I started out with three notches of flaps but quickly decided I liked it better at full flaps because it got the nose down further and the speed bleed during flair was a little quicker. In many airplanes this would make the flair timing-critical (you have to rotate just right to keep from dropping it) but that wasnt the case here. Even at full flap (something short of 50 degrees, Pat is going to measure and let us know what he has), power-off rotation from a stabilized glide was no sweat.
When I got it down to 45 knots, the first time or two I found myself using a little power in the flair to help get the tail down because I didnt think it would rotate, but later I found the power wasnt needed. It had sufficient elevator power left to get the tail down and this was at a far forward CG location. With people in the back or a load, it will probably flair into three-point at 45 just like it does at 50.
When we got down to 40 knots on short approach things got a little more difficult because of the amount of backpressure we were holding. This wouldnt be a factor because the backpressure isnt that high but it is aggravated by the way the elevator effectiveness changes with power.
When you get down to 40 knots, the elevator effectiveness naturally diminishes but its not anything you notice. However, both Pat and I did the same thing once a piece. We were shooting for the numbers and got just a little low and were late putting the power in. The second we hit the power (just a hint of it but too big of a hint), the tail surfaces instantly became totally effective and the amount of backpressure we were holding became too much and the nose shot into the air.
This is a pilot technique problem not an airplane handling problem. If you hold the nose stable (this is in Student Pilot 101, I believe), when applying power in this situation, you dont get balloons. Next time around we didnt do that.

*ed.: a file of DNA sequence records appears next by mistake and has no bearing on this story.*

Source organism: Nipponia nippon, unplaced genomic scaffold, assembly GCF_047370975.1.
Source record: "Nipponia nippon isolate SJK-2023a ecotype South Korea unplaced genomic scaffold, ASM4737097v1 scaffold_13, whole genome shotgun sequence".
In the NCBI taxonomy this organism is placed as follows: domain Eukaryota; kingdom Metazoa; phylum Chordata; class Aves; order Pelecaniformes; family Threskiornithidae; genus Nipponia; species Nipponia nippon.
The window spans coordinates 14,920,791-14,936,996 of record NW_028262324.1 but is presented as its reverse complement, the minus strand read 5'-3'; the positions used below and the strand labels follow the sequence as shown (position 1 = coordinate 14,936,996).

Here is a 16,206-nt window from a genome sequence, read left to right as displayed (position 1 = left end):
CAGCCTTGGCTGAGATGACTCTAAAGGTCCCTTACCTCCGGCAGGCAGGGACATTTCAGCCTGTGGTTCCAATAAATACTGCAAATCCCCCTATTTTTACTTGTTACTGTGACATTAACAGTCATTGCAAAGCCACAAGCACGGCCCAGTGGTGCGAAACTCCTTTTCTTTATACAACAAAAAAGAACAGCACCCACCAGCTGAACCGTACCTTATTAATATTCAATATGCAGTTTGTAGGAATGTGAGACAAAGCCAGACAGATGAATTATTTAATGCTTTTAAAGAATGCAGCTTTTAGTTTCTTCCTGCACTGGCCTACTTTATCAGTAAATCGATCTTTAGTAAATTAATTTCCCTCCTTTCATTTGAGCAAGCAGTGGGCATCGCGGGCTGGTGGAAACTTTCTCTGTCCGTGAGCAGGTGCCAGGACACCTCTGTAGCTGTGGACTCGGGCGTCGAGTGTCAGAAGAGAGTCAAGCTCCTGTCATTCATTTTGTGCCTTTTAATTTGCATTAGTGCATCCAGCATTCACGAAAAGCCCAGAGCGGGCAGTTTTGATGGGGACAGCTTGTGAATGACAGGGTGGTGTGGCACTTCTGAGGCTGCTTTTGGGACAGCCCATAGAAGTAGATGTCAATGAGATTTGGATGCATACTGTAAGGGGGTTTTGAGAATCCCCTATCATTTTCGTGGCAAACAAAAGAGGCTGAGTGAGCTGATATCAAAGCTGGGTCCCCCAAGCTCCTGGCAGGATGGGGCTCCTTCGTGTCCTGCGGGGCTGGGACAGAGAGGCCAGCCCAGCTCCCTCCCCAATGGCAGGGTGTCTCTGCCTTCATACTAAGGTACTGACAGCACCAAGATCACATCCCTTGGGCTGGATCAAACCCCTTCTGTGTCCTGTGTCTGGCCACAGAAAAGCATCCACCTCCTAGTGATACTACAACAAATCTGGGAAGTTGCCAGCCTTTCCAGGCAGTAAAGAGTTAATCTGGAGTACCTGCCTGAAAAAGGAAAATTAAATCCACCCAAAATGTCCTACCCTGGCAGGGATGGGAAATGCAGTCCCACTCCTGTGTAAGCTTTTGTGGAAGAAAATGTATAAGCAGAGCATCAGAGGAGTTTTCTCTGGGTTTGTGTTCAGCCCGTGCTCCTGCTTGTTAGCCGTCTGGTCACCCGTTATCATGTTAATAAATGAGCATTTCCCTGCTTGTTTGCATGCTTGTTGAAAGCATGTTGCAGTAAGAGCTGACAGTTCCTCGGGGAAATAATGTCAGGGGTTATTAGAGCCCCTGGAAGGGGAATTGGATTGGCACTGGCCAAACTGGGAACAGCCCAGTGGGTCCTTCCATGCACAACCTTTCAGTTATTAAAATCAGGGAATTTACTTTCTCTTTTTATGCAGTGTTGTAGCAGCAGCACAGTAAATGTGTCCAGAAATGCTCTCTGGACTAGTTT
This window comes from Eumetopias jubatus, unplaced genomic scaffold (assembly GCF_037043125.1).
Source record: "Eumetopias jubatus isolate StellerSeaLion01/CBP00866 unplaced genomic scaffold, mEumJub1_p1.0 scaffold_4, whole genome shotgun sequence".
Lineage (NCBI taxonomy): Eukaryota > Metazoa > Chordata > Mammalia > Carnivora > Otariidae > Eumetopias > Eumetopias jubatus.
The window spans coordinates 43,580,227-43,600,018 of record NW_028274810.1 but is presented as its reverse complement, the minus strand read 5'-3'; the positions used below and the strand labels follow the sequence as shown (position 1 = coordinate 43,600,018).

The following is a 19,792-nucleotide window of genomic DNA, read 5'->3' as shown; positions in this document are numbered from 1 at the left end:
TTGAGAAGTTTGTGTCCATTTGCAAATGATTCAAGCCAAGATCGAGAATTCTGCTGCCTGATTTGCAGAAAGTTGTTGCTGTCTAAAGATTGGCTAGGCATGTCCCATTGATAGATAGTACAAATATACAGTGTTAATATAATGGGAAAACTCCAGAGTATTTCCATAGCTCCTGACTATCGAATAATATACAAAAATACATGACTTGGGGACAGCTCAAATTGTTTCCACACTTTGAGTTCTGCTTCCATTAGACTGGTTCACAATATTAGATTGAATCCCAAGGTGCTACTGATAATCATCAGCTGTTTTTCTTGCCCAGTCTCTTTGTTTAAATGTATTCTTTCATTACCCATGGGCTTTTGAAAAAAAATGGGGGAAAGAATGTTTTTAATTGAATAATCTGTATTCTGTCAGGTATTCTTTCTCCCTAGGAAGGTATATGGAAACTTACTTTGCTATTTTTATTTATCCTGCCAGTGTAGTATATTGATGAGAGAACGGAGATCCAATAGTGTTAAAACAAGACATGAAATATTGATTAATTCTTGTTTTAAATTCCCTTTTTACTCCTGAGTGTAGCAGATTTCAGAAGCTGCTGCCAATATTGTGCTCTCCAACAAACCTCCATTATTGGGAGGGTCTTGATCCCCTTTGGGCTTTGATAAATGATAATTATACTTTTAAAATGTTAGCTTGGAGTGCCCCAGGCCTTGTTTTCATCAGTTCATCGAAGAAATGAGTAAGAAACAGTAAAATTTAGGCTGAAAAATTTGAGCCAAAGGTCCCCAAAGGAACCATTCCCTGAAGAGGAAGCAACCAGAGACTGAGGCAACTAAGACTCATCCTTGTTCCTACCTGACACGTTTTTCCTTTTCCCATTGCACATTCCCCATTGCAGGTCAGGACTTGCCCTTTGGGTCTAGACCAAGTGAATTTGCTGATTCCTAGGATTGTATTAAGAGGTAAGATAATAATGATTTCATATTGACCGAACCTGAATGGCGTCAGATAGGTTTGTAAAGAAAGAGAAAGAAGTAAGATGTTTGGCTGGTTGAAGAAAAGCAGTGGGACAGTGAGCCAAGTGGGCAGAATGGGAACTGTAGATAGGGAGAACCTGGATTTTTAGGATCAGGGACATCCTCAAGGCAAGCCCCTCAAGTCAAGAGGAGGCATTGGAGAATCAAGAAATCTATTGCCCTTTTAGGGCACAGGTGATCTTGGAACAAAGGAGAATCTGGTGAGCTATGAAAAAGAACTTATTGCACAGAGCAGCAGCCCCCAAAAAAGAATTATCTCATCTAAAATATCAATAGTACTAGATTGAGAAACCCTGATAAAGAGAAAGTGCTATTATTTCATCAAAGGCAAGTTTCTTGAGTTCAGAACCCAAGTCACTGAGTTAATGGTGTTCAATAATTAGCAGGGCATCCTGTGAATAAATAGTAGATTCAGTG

The balloons taught us something, however. When Pat did his, I kept my eyes in the cockpit (I hate watching crashes in which I'm actively involved) and studied the airspeed as he recovered. We were a little under 40 knots when the nose jumped and we started up hill. We were decelerating through 35 knots on the top and he kept pulling as we came down while he added power. We went down through 32 knots and arrived on the runway tailwheel first in what he thought was a hard landing but which I thought was only a little harder than usual. By the way, the airplane barely bounced, a sterling testimony to the Bob shock system.
What was of some importance during this little whoop-dee-do was that the tailwind was screwing with us, trying to shove the airplane around and at no time, even though we were hanging there at 32-35 knots, was control an issue.
Personally, Id bet money that if we had another hour to practice, in more normal wind and temperature conditions, wed become perfectly comfortable making 35-knot approaches.
Because of the goofy wind conditions I was never able to determine a speed at which it slid over the backside of the drag curve and began falling for the ground, thereby transferring most glide slope control to the throttle. In fact, it felt as if there was no such point and it kept flying all the way down. This will take more investigation.
In summarizing the landings, Id say that 50-55 knots should be considered the normal approach speed and three notches used. We didnt do any landings with two notches but Id ignore it for landing and use that position only for takeoff.
Incidentally, even though it was 100-103 degrees (runway temps probably MUCH higher) and we had a tailwind, we still turned off on the first taxiway after the threshold much of the time and thats 400 feet. With no wind, even at those temps it would have been a no-brainer. With 5 knots on the nose we could have backed into that space :-)
Im really looking forward to flying the airplane in more user-friendly conditions. Weve established that it has no serious boogie-men hiding at the bottom end of the airspeed indicator so now its time to figure out how best to use those capabilities.